Tag Archives: Flora Doble

Lautrec

Lautrec

★★★½

Hen and Chickens Theatre

LAUTREC  at the Hen and Chickens Theatre

★★★½

Lautrec

“Both Rattigan and Drisch look the part in detailed and timely costumes”

 

Comte Henri Marie Raymond de Toulouse-Lautrec-Monfa was a French painter whose art gained significant notoriety through its colourful and lively depiction of the theatrical life of Paris in the late 19th century. Producing over 737 canvases, 363 prints and posters and over 5,000 drawings in a career of less than 20 years, Toulouse-Lautrec was a powerhouse of the post-Impressionist movement.

Shadowmask Theatre’s new play Lautrec – directed by Natalie Winter – explores the success of this incredible artist but also his tragic fate. Born to nobility, Toulouse-Lautrec – played by Fergus Rattigan – suffered from stunted growth, his legs never healing properly from injuries in his early teens. In his despair, the young man turned his attention to creative endeavours whilst also embracing a philosophy of complete hedonism which included drinking to excess and frequenting brothels. Marie Drisch joins Rattigan on stage to play an impressive eleven characters – from Lautrec’s mother to the co-founder of the Moulin Rouge – all of which hold a significant place in the artist’s rise and fall.

Rattigan is fantastic as the play’s tragic hero, initially bursting onto stage speaking impassioned French before adapting for his English audience. He mixes the two languages well throughout with his accent rarely slipping. Our lead brings a great comedy to the role – a particular highlight being his first rendezvous with a prostitute – but he really shines in Lautrec’s final scenes in a psychiatric hospital where he suffers from hallucinations due to syphilis.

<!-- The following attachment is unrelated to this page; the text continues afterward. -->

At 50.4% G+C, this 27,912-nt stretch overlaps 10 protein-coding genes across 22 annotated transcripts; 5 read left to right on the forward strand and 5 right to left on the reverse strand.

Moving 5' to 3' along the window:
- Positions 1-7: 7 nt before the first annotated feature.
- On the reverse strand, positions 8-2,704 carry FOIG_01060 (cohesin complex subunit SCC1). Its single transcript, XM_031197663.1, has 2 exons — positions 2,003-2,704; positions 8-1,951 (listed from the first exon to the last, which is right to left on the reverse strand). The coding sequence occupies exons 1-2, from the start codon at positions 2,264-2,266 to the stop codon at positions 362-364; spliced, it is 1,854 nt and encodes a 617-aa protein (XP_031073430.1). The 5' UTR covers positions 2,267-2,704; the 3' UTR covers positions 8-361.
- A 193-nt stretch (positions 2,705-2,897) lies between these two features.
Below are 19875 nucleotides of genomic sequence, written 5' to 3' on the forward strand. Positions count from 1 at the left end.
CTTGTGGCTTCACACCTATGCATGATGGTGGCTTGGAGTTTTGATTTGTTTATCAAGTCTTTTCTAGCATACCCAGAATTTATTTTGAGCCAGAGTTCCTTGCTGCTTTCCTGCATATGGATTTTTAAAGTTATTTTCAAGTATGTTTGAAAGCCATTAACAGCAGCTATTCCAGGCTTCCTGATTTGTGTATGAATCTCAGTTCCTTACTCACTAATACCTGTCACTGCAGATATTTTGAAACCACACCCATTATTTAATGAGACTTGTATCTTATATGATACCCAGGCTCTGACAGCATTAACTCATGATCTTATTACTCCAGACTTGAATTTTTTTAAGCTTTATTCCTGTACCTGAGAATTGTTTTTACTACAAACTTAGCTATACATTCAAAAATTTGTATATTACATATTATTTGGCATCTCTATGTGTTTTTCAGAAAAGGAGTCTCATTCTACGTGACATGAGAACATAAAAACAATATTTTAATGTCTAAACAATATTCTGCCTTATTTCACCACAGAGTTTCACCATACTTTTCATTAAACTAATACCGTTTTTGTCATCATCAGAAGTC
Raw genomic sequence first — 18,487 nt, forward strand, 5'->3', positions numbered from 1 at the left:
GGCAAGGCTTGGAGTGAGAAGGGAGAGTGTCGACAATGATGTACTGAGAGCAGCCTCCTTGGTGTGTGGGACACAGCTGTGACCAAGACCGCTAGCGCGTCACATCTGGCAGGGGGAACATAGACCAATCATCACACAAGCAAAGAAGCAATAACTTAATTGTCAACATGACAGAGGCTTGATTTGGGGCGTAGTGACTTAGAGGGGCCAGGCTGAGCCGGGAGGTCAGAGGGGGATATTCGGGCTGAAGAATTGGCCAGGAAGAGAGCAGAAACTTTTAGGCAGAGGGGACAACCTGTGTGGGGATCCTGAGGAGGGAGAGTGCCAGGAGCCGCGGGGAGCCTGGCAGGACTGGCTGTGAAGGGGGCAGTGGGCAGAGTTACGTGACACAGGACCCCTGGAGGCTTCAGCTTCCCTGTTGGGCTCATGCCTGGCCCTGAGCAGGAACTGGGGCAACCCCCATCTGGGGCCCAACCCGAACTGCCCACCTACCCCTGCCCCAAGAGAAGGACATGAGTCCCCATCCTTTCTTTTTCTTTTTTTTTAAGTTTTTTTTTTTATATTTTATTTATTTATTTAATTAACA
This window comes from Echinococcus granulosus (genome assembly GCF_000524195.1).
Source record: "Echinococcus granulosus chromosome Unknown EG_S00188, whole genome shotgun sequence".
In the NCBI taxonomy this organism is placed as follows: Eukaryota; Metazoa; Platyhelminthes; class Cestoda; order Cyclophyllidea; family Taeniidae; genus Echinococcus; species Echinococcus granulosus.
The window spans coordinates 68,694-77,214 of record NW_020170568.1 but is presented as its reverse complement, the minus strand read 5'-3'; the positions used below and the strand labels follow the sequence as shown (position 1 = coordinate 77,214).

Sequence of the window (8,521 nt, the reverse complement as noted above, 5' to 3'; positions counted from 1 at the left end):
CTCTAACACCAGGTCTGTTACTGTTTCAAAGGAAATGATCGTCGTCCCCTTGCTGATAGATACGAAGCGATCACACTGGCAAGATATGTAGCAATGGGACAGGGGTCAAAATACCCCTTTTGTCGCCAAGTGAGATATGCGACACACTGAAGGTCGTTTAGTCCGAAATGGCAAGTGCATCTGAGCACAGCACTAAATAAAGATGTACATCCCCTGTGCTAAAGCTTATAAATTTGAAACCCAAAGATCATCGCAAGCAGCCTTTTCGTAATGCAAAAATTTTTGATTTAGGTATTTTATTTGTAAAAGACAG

Drisch is a fine partner to the troubled artist, but her multitude of roles often makes her feel stretched thin as she frequently must throw on a new hat or accessory to signify the entrance of a new character. Drisch is best when she is allowed to settle into a role such as in an extended scene as Lautrec’s friend Yvette Guilbert where they discuss the artist’s frustration at never being considered a sexual option due to his disability. The play packs a lot into its hour runtime, and it is Drisch who unfortunately suffers most.

The theatre space is successfully utilised – a sofa, a small table and chairs and various props including a sketch book, a bottle of wine and numerous concealed hip flasks. Some of Lautrec’s most famous paintings and sketches decorate the surrounding walls – they are revealed throughout the performance as we move through the artist’s life. This is highly effective and makes the play’s final scenes even more poignant. One suggestion would be to litter the stage with more debris such as empty bottles and dirty clothes as the painter’s life spirals downwards.

Sound and lighting is basic and rarely used to its full potential. There are a few sound effects – dogs barking off stage, the sound of drinks pouring – but they are utilised inconsistently, and the actors unfortunately do not react in good time to their deployment. Lighting could be used for exciting results such as to emulate the excitement of the cabaret stage but instead remains static throughout except for the final scenes where Lautrec is on his deathbed. This feels like a missed opportunity and could really enliven the hedonistic portions of the play.

Both Rattigan and Drisch look the part in detailed and timely costumes. Notably, Rattigan becomes more and more dishevelled throughout the performance, removing his signature bowler hat and smart jacket as he descends into madness.

Lautrec is greatly successful in spotlighting the work and life of the formidable Toulouse-Lautrec and its vignettes will have you googling the artist for some time. With some polish and refinement, this play will go far.

 

Reviewed on 15th August 2022

by Flora Doble

PART OF CAMDEN FRINGE 2022

 

 

Latest reviews from the other Fringe – Edinburgh Festival Fringe:

Boorish Trumpson | ★★★ | August 2022
About Money | ★★★½ | August 2022
Fabulett 1933 | ★★★ | August 2022